Titolo: Chicano power: the emergence of Mexican ...
Casa editrice: Saturday Review Press
Data di pubblicazione: 1974
Condizione libro: very good
Gently used. Expect delivery in 2-3 weeks. Codice inventario libreria 9780841503212-3
Riassunto: IT WAS MIDSUMMER 1972, two weeks after he had turned down a place on his party's presidential ticket, and Senator Edward M. Kennedy, in that flat Boston twang so reminiscent of the voices of the other Kennedys, was recalling the past for a people whose own history on the continent predated that of his New England constituents. But it was the recent past that Kennedy recalled, a past marred by the deaths of two brothers who had symbolized a hope and a promise for the people whose cause Kennedy himself was now taking up. He was encouraging his hearers to make an active commitment to their own betterment, to confront the country's political parties, even his own, and make them respond. "Robert Kennedy shared that view," Kennedy said. "He walked the streets of the barrio in East Los Angeles, he broke the fast with Cesar Chavez in Delano, and he committed himself to alter the conditions of poverty and discrimination in this country. For he believed, as I do, that this nation can never be completely free nor completely whole until we know that no child cries from hunger in the Rio Grande Valley, until we know that no mother in East Los Angeles fears illness because she cannot afford a doctor, until we know that no man suffers because the law refuses to recognize his humanity. It is not for the Chicano alone that we must seek these goals. It is not for the disadvantaged alone that we seek these goals. It is for America's future."
Dal risvolto interno:
"Chicano Power: The Emergence of Mexican America is a magnificent tour de force and masterpiece of contemporary American history -- as close to a Chicano Iliad as we will ever have... With Chicano Power, author Tony Castro established himself as the leading historian of a remarkable period of American Latino social, political and cultural change."
Those, no less, are the words of the late Carlos Guerra, the activist who co-founded the 1960s Chicano movement in Texas, including La Raza Unida Party, and who later became a columnist writing about Latinos in his home state for the San Antonio Express- News.
This 40th anniversary commemorative edition, with a new introduction, celebrates the 1974 publication by E. P. Dutton/Saturday Review Press of Chicano Power, which became a seminal work in the contemporary history of Latinos in America and required reading in the ethnic and Chicano Studies programs that were springing up in colleges and universities at the time.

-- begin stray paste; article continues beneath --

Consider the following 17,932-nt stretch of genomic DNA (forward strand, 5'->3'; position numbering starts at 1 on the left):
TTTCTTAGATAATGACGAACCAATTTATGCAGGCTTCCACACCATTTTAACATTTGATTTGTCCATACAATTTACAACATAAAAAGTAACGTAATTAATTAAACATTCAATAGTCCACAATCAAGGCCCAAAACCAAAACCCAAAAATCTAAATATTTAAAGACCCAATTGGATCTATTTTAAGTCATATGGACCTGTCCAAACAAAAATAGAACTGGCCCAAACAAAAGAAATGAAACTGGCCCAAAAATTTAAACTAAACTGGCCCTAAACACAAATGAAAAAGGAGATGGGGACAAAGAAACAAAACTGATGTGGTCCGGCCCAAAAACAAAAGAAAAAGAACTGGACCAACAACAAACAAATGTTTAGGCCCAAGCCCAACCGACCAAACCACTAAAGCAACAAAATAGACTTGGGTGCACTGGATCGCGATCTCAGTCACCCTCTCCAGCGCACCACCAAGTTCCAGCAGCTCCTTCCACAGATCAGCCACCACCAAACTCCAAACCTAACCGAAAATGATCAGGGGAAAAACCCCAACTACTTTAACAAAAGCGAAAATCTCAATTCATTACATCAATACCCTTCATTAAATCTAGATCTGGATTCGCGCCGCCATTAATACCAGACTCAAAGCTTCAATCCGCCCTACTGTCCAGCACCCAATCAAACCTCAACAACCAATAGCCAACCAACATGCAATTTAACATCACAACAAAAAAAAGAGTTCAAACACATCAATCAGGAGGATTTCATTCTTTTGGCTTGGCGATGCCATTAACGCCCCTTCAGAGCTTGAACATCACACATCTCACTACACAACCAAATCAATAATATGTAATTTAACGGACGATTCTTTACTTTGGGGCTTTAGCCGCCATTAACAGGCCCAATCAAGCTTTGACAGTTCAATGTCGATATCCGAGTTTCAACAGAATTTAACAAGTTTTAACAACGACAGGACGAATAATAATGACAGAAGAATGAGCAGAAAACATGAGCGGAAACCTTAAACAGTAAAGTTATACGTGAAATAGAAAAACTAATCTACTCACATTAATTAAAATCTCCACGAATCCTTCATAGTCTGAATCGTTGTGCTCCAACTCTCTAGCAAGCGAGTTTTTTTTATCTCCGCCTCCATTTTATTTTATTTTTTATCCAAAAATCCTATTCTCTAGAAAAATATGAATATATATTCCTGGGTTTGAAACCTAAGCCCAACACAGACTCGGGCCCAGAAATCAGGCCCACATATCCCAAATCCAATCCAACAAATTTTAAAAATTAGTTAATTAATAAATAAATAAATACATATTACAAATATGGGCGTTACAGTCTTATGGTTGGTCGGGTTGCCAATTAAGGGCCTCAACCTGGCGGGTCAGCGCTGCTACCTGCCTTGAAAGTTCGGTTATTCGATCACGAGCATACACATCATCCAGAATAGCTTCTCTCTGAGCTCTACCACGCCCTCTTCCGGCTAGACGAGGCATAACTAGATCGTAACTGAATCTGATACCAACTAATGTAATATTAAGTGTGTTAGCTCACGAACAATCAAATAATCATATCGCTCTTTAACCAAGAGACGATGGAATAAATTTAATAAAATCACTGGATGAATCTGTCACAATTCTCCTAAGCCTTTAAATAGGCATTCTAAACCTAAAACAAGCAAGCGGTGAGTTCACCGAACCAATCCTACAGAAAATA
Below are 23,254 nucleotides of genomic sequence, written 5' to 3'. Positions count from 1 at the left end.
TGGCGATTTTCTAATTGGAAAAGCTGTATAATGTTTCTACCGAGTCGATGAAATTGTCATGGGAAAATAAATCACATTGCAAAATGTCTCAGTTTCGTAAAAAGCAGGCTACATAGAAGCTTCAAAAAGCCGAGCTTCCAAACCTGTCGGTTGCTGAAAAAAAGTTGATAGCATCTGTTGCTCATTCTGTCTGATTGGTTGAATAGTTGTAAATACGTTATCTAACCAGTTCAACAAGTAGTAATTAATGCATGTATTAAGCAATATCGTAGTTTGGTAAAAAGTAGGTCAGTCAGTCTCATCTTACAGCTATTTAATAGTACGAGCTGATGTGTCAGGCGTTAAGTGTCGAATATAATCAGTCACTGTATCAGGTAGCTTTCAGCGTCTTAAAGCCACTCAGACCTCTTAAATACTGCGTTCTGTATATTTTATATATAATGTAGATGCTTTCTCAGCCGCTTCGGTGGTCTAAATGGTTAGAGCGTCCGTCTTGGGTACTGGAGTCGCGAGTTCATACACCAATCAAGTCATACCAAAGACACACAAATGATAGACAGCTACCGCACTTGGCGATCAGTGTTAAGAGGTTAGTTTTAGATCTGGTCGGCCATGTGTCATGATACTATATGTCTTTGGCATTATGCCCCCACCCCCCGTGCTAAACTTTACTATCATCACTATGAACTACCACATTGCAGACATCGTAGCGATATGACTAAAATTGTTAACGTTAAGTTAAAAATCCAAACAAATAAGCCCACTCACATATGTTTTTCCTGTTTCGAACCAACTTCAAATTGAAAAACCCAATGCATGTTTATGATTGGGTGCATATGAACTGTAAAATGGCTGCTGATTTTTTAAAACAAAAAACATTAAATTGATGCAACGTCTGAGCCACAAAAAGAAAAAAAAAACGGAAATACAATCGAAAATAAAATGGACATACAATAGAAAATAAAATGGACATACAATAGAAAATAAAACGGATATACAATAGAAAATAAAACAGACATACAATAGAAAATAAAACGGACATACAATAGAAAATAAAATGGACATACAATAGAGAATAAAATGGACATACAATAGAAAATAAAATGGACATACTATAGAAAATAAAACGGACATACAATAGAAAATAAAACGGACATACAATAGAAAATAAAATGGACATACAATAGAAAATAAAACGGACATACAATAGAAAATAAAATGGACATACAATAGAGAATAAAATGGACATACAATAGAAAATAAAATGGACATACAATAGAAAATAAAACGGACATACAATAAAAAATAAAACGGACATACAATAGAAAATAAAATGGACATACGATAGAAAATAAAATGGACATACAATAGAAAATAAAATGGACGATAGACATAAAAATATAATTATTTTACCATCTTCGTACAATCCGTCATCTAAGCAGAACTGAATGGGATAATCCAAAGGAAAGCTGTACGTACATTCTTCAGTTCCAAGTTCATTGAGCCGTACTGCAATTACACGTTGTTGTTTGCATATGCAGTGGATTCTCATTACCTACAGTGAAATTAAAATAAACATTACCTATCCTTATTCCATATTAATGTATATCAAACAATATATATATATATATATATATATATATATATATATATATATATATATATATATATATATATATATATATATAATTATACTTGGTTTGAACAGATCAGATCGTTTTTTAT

Chicano Power tells the whole story of what in the 21st century has become America's largest ethnic group. It is an inside view of the Chicano movement of the 1960s and 1970s, tracing the Latino progress of disappointment, accommodation, and radicalism, concentrating particularly on the decade after historic civil rights legislation changed the direction of America. In this first thorough survey of the movement, Castro showed how Hispanics finally turned against the miserable housing, meager job opportunities and inadequate schools that have been their lot in this country and launched one of the most noticeable and most successful movements in history.
At the heart of the book are Castro's portraits of the men who pushed the Chicano movement forward, by turns uniting and splintering it: Cesar Chavez, whose farm worker organizing in California focused national attention on Latinos; New Mexico firebrand Reies Lopez Tijerina, who tried heroically to redistribute land in the Southwest to the descendants of the holders of the original Mexican land grants; Jose Angel Gutierrez, the radical founder of La Raza Unida, the Chicano movement political party in Texas; and Denver-based Corky Gonzales, the movement's theorist, who popularized the name Chicano and the concept of Aztlan, the ancient Mexican-Indian name for the American Southwest.
In researching Chicano Power, Castro interviewed more than 300 news sources and traveled throughout the Southwest as well as reporting from the nation's capital to produce what has become a civil rights history classic and a critical success hailed by Publishers Weekly as "brilliant... a valuable contribution to the understanding of our time."
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